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This review is taken from PN Review 148, Volume 29 Number 2, November - December 2002.

A FEMALE ARCHAEOLOGY JANET MONTEFIORE, Arguments of Heart and Mind: Selected Essays 1977-2000 (Manchester University Press)

Janet Montefiore is probably best known for two studies interrogating how women's writing developed in relation to the literary and more specifically the poetic tradition. Her first book, Feminism and Poetry (1987), like Alicia Ostriker's Stealing the Language (1987), delineated the strategies by which a number of American and British women poets constructed their own traditions in poetry while investigating the ways in which they defined themselves in relation to the canon. Her second, Men and Women Writers of the 1930s: The Dangerous Flood of History (1996), sought to relocate and interrogate a generation of women eclipsed by the more overt focus on writers like Orwell, Greene, Auden, Spender and Isherwood then current in literary histories of the inter-war period, and its impact has been to refocus in new and exciting ways critical readings of the culture and literary values of the period.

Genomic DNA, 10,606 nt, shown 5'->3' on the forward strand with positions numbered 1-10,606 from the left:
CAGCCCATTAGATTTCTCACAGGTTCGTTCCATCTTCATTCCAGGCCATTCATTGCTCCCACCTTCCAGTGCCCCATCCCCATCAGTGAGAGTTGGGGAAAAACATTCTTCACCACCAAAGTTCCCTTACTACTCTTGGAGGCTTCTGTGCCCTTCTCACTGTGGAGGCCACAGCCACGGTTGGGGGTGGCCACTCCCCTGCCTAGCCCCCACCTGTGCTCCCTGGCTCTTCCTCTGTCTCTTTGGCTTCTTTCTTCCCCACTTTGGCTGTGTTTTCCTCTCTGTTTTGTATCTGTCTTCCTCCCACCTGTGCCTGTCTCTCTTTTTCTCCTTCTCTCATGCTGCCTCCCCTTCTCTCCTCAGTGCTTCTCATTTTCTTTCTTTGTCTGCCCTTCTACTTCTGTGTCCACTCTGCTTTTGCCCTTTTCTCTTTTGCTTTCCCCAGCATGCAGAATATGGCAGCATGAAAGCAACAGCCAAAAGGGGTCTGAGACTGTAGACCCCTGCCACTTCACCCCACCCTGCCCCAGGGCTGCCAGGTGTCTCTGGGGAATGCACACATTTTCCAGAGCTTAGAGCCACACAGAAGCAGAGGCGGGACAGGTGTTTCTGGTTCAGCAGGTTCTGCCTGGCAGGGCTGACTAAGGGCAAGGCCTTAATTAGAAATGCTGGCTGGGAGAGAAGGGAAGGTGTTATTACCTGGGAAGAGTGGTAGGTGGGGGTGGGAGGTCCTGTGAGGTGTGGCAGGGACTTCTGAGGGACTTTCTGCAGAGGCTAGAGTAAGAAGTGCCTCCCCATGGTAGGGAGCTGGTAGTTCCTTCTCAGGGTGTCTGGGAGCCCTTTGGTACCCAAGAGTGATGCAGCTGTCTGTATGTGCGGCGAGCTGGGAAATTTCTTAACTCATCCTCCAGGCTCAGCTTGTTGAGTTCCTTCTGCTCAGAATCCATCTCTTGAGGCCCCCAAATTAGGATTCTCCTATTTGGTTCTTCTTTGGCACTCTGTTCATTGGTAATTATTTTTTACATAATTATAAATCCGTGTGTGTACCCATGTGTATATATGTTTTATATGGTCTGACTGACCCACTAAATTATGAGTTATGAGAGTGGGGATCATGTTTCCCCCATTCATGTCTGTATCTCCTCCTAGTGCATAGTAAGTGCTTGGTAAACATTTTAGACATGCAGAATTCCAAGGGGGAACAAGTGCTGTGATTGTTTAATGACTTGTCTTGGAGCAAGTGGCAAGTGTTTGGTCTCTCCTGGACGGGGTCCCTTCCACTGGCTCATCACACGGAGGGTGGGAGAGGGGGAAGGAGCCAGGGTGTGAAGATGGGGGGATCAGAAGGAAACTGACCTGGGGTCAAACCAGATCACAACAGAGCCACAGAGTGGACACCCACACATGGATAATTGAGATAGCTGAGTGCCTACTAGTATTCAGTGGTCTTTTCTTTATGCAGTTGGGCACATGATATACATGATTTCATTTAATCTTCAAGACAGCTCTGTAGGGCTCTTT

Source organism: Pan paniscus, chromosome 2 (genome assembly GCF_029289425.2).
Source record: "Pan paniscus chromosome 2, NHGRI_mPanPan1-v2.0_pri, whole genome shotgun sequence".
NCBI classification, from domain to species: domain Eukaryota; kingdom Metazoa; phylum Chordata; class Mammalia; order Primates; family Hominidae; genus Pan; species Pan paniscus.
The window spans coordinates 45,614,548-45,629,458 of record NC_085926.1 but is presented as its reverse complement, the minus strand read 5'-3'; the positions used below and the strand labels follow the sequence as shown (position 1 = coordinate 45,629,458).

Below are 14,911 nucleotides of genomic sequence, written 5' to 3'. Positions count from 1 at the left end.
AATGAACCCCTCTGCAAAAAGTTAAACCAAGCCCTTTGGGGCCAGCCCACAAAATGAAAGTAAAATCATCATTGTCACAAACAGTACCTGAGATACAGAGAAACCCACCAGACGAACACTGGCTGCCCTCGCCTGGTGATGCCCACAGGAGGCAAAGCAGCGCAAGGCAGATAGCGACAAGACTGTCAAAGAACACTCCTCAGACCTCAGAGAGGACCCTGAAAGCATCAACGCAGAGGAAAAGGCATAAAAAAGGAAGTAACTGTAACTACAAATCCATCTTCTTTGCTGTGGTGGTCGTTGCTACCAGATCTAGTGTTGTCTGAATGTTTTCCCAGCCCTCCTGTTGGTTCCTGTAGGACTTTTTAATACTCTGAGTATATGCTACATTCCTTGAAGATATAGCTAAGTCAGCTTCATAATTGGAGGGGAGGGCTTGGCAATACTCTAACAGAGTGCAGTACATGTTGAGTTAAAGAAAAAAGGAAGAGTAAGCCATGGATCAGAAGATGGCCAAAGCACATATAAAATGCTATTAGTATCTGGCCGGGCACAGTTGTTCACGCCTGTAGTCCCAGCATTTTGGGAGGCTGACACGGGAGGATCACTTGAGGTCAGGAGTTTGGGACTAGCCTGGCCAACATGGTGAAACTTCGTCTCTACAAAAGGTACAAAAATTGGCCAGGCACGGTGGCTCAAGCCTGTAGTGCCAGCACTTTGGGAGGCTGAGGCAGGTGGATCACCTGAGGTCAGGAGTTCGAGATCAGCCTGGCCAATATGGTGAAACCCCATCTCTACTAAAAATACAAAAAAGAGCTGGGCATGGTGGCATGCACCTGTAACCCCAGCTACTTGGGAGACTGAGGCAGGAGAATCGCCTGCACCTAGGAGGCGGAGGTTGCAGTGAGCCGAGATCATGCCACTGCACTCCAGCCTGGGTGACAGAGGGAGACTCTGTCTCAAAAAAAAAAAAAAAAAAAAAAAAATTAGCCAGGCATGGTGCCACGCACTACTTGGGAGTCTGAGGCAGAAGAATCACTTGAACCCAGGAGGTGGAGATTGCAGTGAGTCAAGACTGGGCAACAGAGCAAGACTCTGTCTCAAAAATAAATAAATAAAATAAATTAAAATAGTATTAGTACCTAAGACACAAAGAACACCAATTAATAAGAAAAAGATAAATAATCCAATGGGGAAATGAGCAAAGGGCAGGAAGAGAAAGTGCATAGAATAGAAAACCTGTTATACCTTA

This collection of selected essays draws together a series of companion pieces to those projects and some new and diverse pieces. These can be understood as a kind of genealogy of the author's critical interests - language and power, poetic canons and traditions, gender and representation, feminisms and their troubled negotiations with the maternal and maternity. Many revisit the terrain of the previously mentioned volumes, delving deep into the work of writers Montefiore suggests have been 'undeservedly forgotten', like Sylvia Townsend Warner, or those who are the subject of much critical revision in the present moment like H.D., Adrienne Rich, and Rudyard Kipling. No ...


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